Camera Work on Presgrave Place

Working on the Documentary with Sabine was completely different from the music videos with Alex. On Presgrave Place, I worked as the DOP as well as the sound recordist. For this project, though it’s been a success in the end, I felt we weren’t very well prepared at all. As the producer, Sabine worked hard to get as many interviews with the artists that install there as possible, but due to this everything else took a back seat.

So, for this reflection, I have talked about the positives as well as the negatives that I got out of the process and the I reflect on how I would handle these in the future.

Positives:

  1. The quality of the footage has been very good, with no out of focus images, good eye for details and unlike the winter project, not in one frame has any detail been lost due to lack of light. This is a big positive for me because it was the first time I handled the camera alone and I have grown in confidence and learnt a great deal from the experience – both good and bad.
  2. As I mentioned before, we have a lot of relevant footage and great interviews, enough to keep working on this outside of the masters degree as webisodes in the future, depending on the success of the doco.
  3. Team work – Sabine and I have known from semester 1 that we form a great team and have a great deal of trust between us, making the working environment fun and easy as well as very inviting for our interviewees.
  4. We did everything using natural lighting, which is what I had proposed and really wanted to try with this project.

Negatives:

  1. The lighting kept changing. Where it was great to experiment working with natural light, the sun kept changing direction or hiding behind clouds, changing the look constantly. Where this is not a completely bad thing for a realistic documentary, I would prefer to have consistency, to make post production easier and hence, use more artificial lighting.
  2. We forgot to change frames. All the interviewees are sitting on the left side of the frame looking towards the right diagonally, with the same background and the same frame length and depth, making the lack of change and movement very dull for a viewer.
  3. Bad camera. We had a Canon 5D Mark 2 which is a very frustrating camera to be using especially while shooting interviews. The main reason for this is it stops recording automatically every 10 or so minutes, which would break the interviewees answers in the middle constantly. The other is that it still uses the old block like SD cards for which we require card readers, are difficult to copy to an apple device and take ages to transfer!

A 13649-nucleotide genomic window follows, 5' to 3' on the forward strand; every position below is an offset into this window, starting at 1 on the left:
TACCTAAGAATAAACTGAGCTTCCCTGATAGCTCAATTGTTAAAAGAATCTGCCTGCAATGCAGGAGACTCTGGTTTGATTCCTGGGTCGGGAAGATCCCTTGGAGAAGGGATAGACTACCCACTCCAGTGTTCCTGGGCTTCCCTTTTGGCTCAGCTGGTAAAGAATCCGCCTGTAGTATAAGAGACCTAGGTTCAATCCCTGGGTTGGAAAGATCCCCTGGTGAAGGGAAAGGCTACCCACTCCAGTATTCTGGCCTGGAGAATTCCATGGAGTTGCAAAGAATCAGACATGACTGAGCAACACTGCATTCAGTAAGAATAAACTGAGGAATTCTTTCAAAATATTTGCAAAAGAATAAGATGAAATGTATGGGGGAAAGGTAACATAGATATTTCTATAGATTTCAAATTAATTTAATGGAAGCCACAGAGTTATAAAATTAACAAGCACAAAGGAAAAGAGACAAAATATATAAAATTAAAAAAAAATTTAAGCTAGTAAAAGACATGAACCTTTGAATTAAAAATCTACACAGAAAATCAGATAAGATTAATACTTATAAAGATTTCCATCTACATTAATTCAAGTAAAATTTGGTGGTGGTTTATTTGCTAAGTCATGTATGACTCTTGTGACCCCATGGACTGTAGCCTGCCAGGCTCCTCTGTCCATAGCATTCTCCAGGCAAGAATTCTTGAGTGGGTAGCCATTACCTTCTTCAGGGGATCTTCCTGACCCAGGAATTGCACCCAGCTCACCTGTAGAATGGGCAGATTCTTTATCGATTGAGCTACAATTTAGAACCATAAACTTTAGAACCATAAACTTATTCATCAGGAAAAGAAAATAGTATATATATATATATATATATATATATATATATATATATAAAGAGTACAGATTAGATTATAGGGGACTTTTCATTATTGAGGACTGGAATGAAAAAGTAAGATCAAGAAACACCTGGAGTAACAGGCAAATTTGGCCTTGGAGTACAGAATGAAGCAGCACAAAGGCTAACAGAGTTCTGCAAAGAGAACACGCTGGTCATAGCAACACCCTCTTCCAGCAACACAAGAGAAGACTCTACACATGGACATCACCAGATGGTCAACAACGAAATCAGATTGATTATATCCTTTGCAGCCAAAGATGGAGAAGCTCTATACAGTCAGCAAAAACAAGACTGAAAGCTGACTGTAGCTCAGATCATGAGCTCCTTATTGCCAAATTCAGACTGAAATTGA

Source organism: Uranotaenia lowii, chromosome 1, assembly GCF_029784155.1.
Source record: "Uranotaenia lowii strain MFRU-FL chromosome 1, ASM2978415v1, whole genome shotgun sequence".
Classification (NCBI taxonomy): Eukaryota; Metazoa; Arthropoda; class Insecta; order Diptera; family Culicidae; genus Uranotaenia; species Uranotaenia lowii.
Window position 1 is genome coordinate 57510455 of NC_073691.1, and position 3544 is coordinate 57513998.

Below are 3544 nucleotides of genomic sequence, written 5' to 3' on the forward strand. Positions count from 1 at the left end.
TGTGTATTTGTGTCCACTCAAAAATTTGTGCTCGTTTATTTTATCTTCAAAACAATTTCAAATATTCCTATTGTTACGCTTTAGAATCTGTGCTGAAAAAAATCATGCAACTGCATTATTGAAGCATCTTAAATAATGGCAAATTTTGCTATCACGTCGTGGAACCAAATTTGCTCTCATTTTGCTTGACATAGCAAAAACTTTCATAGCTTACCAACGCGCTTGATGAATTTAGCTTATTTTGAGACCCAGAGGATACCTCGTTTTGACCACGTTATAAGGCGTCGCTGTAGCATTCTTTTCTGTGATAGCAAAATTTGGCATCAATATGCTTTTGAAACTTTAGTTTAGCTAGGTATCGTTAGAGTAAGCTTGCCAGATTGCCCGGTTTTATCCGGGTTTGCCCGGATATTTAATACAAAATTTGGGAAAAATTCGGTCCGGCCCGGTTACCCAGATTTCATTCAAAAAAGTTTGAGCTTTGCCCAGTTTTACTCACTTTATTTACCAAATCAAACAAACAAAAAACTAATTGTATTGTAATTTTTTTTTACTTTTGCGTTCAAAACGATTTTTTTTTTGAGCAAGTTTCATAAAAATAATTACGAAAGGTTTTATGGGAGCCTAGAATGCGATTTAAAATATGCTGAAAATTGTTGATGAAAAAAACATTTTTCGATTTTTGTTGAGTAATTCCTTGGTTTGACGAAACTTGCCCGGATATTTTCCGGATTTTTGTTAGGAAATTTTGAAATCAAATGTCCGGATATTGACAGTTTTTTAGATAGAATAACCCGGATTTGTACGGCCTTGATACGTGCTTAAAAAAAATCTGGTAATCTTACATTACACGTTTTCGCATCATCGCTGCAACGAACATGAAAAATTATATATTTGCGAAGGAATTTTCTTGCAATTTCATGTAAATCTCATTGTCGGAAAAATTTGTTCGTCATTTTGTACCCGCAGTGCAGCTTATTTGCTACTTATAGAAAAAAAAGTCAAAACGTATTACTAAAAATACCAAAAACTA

4. Sound was really good but being out in an open space meant we caught a lot of birds and had to constantly ask our very patient artists to repeat themselves.

Overall, I do not think any of the problems were major issues that we had to deal with but a more thorough planning in the future might be the key to making a documentary with much better quality.

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Natural Lighting vs Artificial Lighting

When I first started this project, I was taken by the romance of the idea of using natural lighting. “It’s realistic, beautiful and I love the sunlight”, I said. “It’s a bigger challenge and that’s what uni is about”, I exclaimed. “There’s no sunlight, I’m doomed”, I screamed. “The clouds just covered the sun!”, I pulled my hair out. “It’s going to be sunny in an hour again” I waited as everyone gave me THE LOOK.

It’s not as easy as one might think to use natural light. You’re dependent on nature and that’s the last thing you want to depend on. Not when you are on a budget, a time schedule and have a team around you, waiting for you to get it right. “He created two sets in opposite directions, so you could shoot on one for the first half of the day and the other through the second half”, well I wish I could do that! You need a budget to use the natural! How weird is that!!!! Equipment costs a bomb. I recently found out that just the battery for the LED light panel costs about $600 or so. But natural lighting is just a whole new ballgame. Figure that!

I find it hilarious that one uses artificial light to create a natural look. And how weird is it that natural light can look so awfully artificial because one doesn’t actually realize how a natural light lights things up, because in reality, when do you actually think of it. It can be so white, so bright, so yellow! But that could be just my way of looking at things. Over the course of the last three weeks, I have really understood what natural represents and I notice it all the time now.